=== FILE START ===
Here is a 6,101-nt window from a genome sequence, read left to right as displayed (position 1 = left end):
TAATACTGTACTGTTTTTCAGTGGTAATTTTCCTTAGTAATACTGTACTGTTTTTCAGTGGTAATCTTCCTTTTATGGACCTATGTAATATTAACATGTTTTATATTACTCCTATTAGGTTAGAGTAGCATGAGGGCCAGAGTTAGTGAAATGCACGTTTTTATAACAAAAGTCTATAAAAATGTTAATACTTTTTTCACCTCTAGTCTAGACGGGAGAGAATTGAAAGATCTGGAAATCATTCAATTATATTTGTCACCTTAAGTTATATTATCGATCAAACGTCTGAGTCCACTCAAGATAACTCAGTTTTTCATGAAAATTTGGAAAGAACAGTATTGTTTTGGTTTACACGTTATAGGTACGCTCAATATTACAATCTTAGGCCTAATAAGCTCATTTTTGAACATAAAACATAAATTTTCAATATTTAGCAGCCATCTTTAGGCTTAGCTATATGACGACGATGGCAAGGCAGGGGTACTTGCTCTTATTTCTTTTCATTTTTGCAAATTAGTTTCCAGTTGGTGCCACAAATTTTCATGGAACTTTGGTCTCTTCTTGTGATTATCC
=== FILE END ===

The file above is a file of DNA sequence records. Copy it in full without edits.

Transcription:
Here is a 6,101-nt window from a genome sequence, read left to right as displayed (position 1 = left end):
TAATACTGTACTGTTTTTCAGTGGTAATTTTCCTTAGTAATACTGTACTGTTTTTCAGTGGTAATCTTCCTTTTATGGACCTATGTAATATTAACATGTTTTATATTACTCCTATTAGGTTAGAGTAGCATGAGGGCCAGAGTTAGTGAAATGCACGTTTTTATAACAAAAGTCTATAAAAATGTTAATACTTTTTTCACCTCTAGTCTAGACGGGAGAGAATTGAAAGATCTGGAAATCATTCAATTATATTTGTCACCTTAAGTTATATTATCGATCAAACGTCTGAGTCCACTCAAGATAACTCAGTTTTTCATGAAAATTTGGAAAGAACAGTATTGTTTTGGTTTACACGTTATAGGTACGCTCAATATTACAATCTTAGGCCTAATAAGCTCATTTTTGAACATAAAACATAAATTTTCAATATTTAGCAGCCATCTTTAGGCTTAGCTATATGACGACGATGGCAAGGCAGGGGTACTTGCTCTTATTTCTTTTCATTTTTGCAAATTAGTTTCCAGTTGGTGCCACAAATTTTCATGGAACTTTGGTCTCTTCTTGTGATTATCC